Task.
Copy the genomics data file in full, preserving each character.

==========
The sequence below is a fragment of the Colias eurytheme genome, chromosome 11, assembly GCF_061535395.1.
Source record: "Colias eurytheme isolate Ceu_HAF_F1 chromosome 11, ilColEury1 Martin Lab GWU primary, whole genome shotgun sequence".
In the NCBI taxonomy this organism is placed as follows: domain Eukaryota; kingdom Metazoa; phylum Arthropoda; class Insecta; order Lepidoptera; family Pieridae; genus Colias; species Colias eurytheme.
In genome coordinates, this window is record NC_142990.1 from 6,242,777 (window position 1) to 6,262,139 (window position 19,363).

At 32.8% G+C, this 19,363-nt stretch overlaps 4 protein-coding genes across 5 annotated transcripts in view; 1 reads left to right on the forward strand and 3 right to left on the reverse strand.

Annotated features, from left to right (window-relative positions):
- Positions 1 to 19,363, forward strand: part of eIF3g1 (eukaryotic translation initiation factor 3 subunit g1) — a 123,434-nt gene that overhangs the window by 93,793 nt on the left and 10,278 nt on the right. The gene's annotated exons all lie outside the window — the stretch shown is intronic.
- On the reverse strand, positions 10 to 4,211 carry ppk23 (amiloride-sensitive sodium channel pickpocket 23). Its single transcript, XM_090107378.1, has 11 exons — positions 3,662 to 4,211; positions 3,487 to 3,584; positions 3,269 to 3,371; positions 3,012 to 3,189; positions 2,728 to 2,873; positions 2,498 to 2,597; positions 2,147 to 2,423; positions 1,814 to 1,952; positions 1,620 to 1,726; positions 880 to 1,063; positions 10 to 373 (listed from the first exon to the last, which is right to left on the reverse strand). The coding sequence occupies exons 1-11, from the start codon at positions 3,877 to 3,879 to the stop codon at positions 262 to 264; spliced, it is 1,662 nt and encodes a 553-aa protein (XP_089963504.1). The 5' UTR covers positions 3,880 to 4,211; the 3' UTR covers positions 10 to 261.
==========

The sequence below is a fragment of the Colias eurytheme genome, chromosome 11, assembly GCF_061535395.1.
Source record: "Colias eurytheme isolate Ceu_HAF_F1 chromosome 11, ilColEury1 Martin Lab GWU primary, whole genome shotgun sequence".
In the NCBI taxonomy this organism is placed as follows: domain Eukaryota; kingdom Metazoa; phylum Arthropoda; class Insecta; order Lepidoptera; family Pieridae; genus Colias; species Colias eurytheme.
In genome coordinates, this window is record NC_142990.1 from 6,242,777 (window position 1) to 6,262,139 (window position 19,363).

At 32.8% G+C, this 19,363-nt stretch overlaps 4 protein-coding genes across 5 annotated transcripts in view; 1 reads left to right on the forward strand and 3 right to left on the reverse strand.

Annotated features, from left to right (window-relative positions):
- Positions 1 to 19,363, forward strand: part of eIF3g1 (eukaryotic translation initiation factor 3 subunit g1) — a 123,434-nt gene that overhangs the window by 93,793 nt on the left and 10,278 nt on the right. The gene's annotated exons all lie outside the window — the stretch shown is intronic.
- On the reverse strand, positions 10 to 4,211 carry ppk23 (amiloride-sensitive sodium channel pickpocket 23). Its single transcript, XM_090107378.1, has 11 exons — positions 3,662 to 4,211; positions 3,487 to 3,584; positions 3,269 to 3,371; positions 3,012 to 3,189; positions 2,728 to 2,873; positions 2,498 to 2,597; positions 2,147 to 2,423; positions 1,814 to 1,952; positions 1,620 to 1,726; positions 880 to 1,063; positions 10 to 373 (listed from the first exon to the last, which is right to left on the reverse strand). The coding sequence occupies exons 1-11, from the start codon at positions 3,877 to 3,879 to the stop codon at positions 262 to 264; spliced, it is 1,662 nt and encodes a 553-aa protein (XP_089963504.1). The 5' UTR covers positions 3,880 to 4,211; the 3' UTR covers positions 10 to 261.